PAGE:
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December 12, 2014 at 9:36 PM

Trade analysis: Scouting the players in the Wade Miley deal

As first reported Wednesday night and made official on Friday, the Red Sox have acquired left-handed pitcher Wade Miley from the Arizona Diamondbacks, with right-handed pitchers Rubby De La Rosa and Allen Webster and infielder Raymel Flores headed to Arizona in the deal. The Red Sox dealt from a position of depth, as they have a plethora of right-handed pitching in the upper minors and middle infield prospects in the low minors. For Arizona, it reunites De La Rosa and Webster with De Jon Watson, senior vice president of baseball operations with the Diamondbacks and the director of player development with the Dodgers while the two pitchers were members of that franchise.

Red Sox:  
Assistant Director of Scouting Chaz Fiorino has previous experience scouting Miley, and provides his take on the left-hander

- Miley was a supplemental first-round pick by the Diamondbacks in the 2008 draft. The lefty starter will be entering his age-28 season with three years of remaining control through arbitration. Miley is listed at 6-feet, 220 pounds and has a filled-out frame with a durable and strong upper and lower half. I've seen Miley pitch live on numerous occasions, and the first thing that stands out is his fast tempo on the mound. Miley wastes no time between pitches and likes to work extremely quickly. He keeps hitters guessing and off-balance with little time to think between pitches. In turn, he keeps his own defense engaged and active.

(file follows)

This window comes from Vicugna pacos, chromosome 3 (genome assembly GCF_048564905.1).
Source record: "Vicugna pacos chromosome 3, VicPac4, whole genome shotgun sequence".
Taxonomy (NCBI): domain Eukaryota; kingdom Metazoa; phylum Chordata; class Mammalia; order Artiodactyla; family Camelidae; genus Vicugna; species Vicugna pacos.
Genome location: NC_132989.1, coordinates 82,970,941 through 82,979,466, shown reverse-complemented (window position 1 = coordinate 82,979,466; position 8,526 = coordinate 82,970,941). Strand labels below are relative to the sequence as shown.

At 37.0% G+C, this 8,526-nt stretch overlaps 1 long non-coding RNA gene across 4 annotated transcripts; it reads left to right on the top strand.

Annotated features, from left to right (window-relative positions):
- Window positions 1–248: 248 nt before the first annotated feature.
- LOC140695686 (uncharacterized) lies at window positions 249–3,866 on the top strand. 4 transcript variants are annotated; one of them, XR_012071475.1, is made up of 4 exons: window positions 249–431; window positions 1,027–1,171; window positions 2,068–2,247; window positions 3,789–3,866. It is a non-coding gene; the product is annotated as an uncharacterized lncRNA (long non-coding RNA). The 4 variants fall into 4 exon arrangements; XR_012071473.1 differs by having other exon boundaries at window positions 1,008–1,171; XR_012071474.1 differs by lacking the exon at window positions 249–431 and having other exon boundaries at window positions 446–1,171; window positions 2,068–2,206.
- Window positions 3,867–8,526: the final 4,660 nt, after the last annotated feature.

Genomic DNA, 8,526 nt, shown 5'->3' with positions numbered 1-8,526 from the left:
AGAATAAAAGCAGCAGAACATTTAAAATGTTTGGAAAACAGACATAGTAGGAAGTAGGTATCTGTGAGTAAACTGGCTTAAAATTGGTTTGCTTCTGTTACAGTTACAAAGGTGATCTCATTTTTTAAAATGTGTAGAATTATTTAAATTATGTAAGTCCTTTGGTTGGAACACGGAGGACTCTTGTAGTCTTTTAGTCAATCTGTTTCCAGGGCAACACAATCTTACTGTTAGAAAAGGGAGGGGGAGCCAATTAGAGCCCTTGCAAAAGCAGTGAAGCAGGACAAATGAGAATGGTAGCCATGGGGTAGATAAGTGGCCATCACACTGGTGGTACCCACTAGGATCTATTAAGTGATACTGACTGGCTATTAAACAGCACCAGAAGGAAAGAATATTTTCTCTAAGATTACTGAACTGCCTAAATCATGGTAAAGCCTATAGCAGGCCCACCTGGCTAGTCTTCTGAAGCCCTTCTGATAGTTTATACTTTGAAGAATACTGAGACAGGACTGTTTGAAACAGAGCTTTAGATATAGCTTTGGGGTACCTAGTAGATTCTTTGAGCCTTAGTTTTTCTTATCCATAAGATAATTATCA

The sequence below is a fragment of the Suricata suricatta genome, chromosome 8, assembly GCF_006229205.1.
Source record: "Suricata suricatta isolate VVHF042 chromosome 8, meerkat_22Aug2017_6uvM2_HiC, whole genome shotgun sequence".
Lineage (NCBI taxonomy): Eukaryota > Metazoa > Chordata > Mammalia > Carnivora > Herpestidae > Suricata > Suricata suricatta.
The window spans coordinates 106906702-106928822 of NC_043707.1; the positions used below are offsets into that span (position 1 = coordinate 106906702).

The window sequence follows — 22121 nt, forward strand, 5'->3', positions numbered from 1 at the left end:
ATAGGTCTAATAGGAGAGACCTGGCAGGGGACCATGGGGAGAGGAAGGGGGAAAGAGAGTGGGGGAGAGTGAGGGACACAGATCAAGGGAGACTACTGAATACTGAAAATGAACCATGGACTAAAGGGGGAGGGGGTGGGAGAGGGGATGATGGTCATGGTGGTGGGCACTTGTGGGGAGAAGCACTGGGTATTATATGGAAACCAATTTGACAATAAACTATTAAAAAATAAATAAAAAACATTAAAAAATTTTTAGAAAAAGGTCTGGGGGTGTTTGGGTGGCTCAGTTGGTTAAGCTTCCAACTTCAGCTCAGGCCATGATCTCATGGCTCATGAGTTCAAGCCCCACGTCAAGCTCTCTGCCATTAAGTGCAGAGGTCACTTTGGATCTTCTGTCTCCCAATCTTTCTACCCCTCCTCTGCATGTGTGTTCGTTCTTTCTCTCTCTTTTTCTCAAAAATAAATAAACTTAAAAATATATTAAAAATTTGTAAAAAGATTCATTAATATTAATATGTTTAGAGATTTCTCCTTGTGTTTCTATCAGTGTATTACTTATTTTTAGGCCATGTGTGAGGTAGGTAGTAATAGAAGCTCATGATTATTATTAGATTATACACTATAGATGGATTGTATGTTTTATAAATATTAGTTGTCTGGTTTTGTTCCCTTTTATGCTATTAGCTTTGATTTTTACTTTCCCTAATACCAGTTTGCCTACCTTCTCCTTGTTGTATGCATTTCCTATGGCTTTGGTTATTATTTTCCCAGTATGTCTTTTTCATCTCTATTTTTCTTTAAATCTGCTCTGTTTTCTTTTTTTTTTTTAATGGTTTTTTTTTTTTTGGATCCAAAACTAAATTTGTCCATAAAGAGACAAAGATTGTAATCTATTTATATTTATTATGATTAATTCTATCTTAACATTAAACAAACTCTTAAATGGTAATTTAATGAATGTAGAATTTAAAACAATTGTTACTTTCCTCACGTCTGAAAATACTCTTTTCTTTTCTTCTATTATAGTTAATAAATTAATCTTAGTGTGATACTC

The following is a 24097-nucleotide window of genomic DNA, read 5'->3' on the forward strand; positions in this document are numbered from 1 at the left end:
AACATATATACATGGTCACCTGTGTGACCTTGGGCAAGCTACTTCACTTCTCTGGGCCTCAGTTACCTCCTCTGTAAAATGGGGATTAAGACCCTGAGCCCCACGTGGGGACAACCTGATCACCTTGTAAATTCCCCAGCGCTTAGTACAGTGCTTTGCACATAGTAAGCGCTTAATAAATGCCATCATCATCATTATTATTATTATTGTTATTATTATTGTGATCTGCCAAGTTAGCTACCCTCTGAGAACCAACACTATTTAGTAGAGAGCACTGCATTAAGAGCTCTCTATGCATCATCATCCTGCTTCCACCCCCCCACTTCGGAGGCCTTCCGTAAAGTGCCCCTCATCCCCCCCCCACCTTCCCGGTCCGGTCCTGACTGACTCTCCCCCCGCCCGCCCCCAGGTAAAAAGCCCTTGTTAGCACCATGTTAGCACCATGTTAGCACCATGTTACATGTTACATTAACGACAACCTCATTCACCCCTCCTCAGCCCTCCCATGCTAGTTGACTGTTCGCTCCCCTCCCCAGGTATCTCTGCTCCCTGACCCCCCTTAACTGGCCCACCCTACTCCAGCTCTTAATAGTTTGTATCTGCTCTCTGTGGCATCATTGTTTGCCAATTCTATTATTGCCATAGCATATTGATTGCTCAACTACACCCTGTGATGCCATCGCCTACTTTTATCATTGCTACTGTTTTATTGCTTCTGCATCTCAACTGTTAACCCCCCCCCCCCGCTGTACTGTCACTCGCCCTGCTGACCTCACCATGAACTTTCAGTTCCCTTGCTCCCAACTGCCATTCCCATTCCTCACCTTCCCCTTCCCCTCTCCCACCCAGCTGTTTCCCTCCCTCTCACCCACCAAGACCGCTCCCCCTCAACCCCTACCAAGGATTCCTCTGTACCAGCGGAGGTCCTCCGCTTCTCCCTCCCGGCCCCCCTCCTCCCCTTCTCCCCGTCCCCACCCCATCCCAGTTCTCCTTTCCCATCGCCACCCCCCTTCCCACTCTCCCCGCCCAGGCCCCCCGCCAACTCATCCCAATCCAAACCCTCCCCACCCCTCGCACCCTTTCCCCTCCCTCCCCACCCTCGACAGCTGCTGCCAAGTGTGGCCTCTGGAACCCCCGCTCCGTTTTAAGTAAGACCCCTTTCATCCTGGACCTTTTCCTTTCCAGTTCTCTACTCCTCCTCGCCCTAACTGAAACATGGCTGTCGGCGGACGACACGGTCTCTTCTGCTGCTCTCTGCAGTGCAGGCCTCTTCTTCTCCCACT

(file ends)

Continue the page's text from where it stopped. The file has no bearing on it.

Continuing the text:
Miley mainly utilizes a three-pitch mix, with an up-tempo approach and overall solid-average command and control. Miley’s fastball ranges from 90-93 mph and grades about average with solid-average command and control. He does a good job of staying down in the zone and generating ground balls. His best secondary pitch is the changeup at 80-83 mph, which easily grades as a plus pitch with late drop. His third offering is a solid-average slider at 83-86 mph, giving him an effective pitch mix for both right-handed and left-handed hitters. He will also mix in a rare, fringe-average curveball at 77-80 mph.

Miley has proven to be durable, having pitched upwards of 190 innings over his last three seasons. He is a bulldog-type presence on the mound who loves to compete and is not afraid of any situation. His makeup is as good as they come. He will be an instant favorite in the clubhouse and give you everything he has every night. Overall, Miley profiles best as a mid-to-backend starter. He brings a proven track record with durability, giving the Red Sox more reliability and consistency than could be counted on from De La Rosa and Webster, who both always flashed potential, but have never been able to sustain any type of consistency. Miley is leaving behind one of the worst pitching environments in baseball in Arizona, along with a poor defense. The ballpark transition, along with the Red Sox's projected plus defensive alignment, should stand to boost Miley's value, although the move over to the American League will mitigate some of that.  
Chaz Fiorino